In a story released early this morning on Automotive News' website (you'll need a subscription to read it), several cherry picked quotes are attributed to Hirohide Ikeno, President of Honda R&D Americas, Inc. (HRA). The general indication is that Acura executives are (finally) considering extending their drivetrain family beyond the realm of 4-cylinders and V-6s and specifically mentions a V-8 as a clear possibility (V-10s are already a certainty). Mr. Ikeno was quoted as saying that it's important for Acura to have larger engines available, and that he's "pushing for it". Mr. Ikeno was also said to have indicated that Acura would be dropping some hints of "its new direction" at the Detroit show, with no further elaboration.
The author of the article spoke to Mr. Ikeno last week "during a reception for the opening of Honda's advanced design studio in Pasadena, Calif." If by "reception" they mean "open bar", then there were probably more than a few interesting gems slipped into casual conversation that evening.
Despite the fact that the article reads a little bit like a campaign ad or a movie poster ("...Hilarious!!!..." "...uplifting..." "...trustworthy."), and there seems to be a lot of stitching together of thoughts, we think that the story is legit.
Now I'll offer a little bit of TOV perspective. While we were at the LA Auto Show a few weeks ago, we spoke to a good number of Acura and Honda folks and when we asked the Acura people about what sort of stuff to expect from Acura at the Detroit show, the responses were anything but consistent. One person we asked (who may or may not be involved in the NSX project) told us that there'd be "nothing much, really", while others responded that we would see "really cool stuff. You'll definitely want to be there."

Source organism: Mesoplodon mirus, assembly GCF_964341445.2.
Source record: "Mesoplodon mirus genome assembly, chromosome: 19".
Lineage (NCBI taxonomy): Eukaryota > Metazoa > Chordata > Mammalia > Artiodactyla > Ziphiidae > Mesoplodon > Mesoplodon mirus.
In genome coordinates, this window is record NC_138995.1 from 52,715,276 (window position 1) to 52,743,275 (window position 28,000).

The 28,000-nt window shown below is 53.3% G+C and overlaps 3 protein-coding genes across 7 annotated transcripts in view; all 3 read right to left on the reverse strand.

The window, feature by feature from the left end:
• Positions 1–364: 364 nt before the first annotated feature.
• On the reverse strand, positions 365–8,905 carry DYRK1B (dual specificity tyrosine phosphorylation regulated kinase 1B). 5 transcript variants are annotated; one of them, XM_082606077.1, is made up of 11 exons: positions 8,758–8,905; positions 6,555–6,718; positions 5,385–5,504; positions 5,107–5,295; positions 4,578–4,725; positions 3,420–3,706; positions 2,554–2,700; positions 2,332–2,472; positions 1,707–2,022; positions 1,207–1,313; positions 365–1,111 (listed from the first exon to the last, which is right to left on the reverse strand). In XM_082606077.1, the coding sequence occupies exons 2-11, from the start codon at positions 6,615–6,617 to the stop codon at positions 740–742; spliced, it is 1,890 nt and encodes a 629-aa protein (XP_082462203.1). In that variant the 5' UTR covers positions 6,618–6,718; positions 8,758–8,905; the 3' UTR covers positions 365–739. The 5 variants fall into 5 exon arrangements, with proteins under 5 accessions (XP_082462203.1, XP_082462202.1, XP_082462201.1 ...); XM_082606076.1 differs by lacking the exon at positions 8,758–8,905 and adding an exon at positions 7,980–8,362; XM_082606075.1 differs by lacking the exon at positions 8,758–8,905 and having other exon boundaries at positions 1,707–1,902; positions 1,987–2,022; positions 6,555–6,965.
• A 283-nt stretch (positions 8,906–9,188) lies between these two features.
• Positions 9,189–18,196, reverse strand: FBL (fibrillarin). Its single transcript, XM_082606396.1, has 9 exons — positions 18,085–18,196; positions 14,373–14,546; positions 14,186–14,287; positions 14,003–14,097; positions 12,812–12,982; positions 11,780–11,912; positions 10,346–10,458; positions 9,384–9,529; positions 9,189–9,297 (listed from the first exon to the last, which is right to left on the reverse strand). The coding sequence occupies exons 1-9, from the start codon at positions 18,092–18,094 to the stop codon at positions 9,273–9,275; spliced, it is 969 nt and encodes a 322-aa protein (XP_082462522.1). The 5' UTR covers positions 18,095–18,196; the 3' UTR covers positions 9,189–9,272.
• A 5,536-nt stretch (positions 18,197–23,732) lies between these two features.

In the past, anybody and everybody associated with Acura or Honda would quickly dismiss and shun any talk about motors with cylinder counts greater than 6, and punctuate their responses with reminders that V-8s were unnecessary and inefficient. Ask the same sort of questions today and the nature of the response is completely different. The air of denial has all but vanished at Acura today - the response to the ages old "You guys really need a V8" comment is now generally a subtle nod of agreement, perhaps coupled to a muted "yeah, I know...". As if to say "we know, we're working on it. Now let's talk about what we have now." Takeo Fukui's V-10 announcement several years back probably helped matters along, but for a while even after that some of the Acura folks still acted as if that announcement was never made.